In a stunning upset, Lauren Boebert, a strong gun-rights activist, defeated incumbent Republican U.S. Representative Scott Tipton in a Republican primary in Colorado on Tuesday. Tipton had a 66-percent score on the “Freedom Index” of The New American magazine (which scores the votes of members of Congress based on their fidelity to the U.S. Constitution).
With 86 percent of the precincts reporting, and Boebert holding a significant lead of almost 10,000 votes (54-46 percent), Tipton conceded, and the Associated Press called the race at 9:30 p.m.
President Donald Trump carried the district by 12 points in 2016, and had endorsed Tipton, but in the end it did not matter. Tipton, who was the co-chairman of Trump’s campaign in Colorado, was nevertheless gracious in defeat. In a statement, Tipton said, “I want to congratulate Lauren Boebert and wish her and her supporters well.” Trump even added his congratulations, as well, saying, “Congratulations on a really great win!”
How did Boebert take out an incumbent of her own Republican Party who had the support of Trump?
First, Boebert made news last year when she confronted then-Democratic presidential candidate Beto O’Rourke about his strong anti-gun rights stance. O’Rourke said during one of the Democratic presidential debates that he supported an assault weapons ban, saying, “Hell, yes, we’re going to take your AR-15, your AK-47.”
According to the Denver Post, Boebert told O’Rourke, “I am here to say: Hell, no, you’re not,” when the former Texas congressman (who had lost narrowly to Republican Senator Ted Cruz of Texas in 2018) came to Colorado searching for support. Instead, O’Rourke got a tongue-lashing from the fiery Boebert, who runs a pro-gun-rights themed restaurant in western Colorado called the Shooter’s Grill. The restaurant, located in the appropriately named city of Rifle, is famous for its servers, who openly carry firearms.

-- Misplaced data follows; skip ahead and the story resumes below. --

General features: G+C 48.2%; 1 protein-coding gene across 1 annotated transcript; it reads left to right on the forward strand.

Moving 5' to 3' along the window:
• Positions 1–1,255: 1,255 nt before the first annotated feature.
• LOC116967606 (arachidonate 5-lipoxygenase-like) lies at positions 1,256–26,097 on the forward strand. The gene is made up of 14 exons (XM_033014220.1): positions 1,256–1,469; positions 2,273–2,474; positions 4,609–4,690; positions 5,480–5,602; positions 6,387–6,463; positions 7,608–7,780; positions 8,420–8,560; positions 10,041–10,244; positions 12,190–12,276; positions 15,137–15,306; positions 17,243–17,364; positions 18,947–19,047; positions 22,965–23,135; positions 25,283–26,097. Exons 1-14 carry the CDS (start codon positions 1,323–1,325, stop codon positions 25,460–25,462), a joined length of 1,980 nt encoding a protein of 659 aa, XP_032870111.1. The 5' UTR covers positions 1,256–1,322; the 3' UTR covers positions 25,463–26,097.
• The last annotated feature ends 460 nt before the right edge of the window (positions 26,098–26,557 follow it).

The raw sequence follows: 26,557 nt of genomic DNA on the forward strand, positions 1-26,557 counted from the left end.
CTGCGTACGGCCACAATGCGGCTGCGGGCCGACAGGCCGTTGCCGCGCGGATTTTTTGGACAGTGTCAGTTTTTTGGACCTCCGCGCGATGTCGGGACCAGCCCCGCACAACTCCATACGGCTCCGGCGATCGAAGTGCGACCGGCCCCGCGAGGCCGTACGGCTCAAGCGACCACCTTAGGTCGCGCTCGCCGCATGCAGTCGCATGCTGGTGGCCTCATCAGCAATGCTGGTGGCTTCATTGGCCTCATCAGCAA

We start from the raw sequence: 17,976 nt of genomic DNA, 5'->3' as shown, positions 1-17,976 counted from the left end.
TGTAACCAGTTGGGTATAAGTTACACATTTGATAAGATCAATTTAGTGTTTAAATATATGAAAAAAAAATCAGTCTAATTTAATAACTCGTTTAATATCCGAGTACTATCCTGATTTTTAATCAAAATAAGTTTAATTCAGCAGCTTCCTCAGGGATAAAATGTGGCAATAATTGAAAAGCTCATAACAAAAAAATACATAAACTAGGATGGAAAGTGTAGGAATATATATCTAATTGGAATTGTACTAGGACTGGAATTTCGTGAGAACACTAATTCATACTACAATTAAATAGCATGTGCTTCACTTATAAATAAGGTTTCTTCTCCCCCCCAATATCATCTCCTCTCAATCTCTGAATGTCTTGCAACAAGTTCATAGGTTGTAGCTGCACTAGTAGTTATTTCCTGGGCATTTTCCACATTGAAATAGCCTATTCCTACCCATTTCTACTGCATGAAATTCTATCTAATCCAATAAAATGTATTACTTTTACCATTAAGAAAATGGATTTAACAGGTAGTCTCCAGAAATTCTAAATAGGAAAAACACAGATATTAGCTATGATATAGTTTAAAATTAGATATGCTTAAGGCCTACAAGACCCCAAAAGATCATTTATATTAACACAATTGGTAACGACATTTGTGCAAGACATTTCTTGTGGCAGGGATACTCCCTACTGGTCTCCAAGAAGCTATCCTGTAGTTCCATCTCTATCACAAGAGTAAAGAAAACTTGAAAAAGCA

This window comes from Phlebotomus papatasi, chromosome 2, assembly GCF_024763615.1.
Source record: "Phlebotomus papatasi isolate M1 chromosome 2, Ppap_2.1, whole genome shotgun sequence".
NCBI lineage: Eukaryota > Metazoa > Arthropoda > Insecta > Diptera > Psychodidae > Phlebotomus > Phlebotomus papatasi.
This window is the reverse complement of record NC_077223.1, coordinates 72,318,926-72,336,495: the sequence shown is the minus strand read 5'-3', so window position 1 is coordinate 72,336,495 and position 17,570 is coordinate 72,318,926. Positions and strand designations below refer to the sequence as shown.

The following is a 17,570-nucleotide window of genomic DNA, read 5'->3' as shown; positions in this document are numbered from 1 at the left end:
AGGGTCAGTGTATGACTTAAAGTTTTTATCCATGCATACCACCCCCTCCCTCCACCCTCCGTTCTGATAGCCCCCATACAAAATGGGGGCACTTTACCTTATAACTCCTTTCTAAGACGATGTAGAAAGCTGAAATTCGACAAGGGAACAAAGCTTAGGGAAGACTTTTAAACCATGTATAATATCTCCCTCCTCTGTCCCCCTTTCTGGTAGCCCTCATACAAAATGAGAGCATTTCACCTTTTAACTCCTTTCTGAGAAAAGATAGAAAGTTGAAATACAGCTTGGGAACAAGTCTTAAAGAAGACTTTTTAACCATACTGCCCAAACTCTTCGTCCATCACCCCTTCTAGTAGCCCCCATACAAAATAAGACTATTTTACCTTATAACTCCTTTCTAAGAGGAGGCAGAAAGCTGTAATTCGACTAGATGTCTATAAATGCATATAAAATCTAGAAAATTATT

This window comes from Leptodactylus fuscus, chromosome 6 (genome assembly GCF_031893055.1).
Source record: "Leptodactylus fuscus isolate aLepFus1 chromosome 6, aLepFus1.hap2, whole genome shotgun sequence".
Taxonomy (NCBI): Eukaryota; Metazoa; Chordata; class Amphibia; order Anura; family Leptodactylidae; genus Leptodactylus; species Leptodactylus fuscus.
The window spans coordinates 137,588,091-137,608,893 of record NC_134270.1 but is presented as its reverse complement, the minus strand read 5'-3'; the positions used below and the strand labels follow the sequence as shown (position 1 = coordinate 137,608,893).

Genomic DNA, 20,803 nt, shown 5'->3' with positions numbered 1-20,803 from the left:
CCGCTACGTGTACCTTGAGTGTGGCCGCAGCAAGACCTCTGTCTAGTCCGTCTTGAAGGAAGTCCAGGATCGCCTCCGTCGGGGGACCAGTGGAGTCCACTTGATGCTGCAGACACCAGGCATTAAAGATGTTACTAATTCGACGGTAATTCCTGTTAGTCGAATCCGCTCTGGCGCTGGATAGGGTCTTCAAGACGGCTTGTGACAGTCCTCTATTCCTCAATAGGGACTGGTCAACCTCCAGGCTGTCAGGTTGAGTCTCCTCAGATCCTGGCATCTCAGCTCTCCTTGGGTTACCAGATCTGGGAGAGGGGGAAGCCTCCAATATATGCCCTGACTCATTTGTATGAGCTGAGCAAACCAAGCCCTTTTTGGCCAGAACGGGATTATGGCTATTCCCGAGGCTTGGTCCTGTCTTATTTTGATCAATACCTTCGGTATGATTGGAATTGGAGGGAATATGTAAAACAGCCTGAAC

Tipton served five terms in Congress, and may have taken Boebert too lightly. Whereas Tipton ran no television ads, Boebert did. In one commercial, voters were encouraged to throw out Tipton, even tying him to avowed socialist U.S. Representative Alexandria Ocasio-Cortez (D-N.Y.) and House Speaker Nancy Pelosi (D-Calif.). Tipton had defeated Democrat John Salazar in 2010 (a wave election for Republicans, held during President Barack Obama’s first term), and had defeated Democrat Mitsch Bush in 2018, by eight percentage points.
Now, Democrat Diane Mitsch Bush will face Boebert in the November general election.
One lesson that Republican incumbents can take from this surprising turn of events is that taking strong stands for such things as the Second Amendment are usually rewarded by the Republican primary voters. Even with all the advantages of incumbency, plus the endorsement of Donald Trump — who has almost astronomical support among voters who identify strongly as Republicans — Tipton lost to a primary challenger who dared to take a strong stand in support of the Second Amendment.
Boebert also has made remarks about Trump having to fight against the “deep state,” expressing hope that Americans will return to “conservative values,” adding “that’s what I am for.”
Image of Lauren Boebert: Screenshot of CBS Denver video
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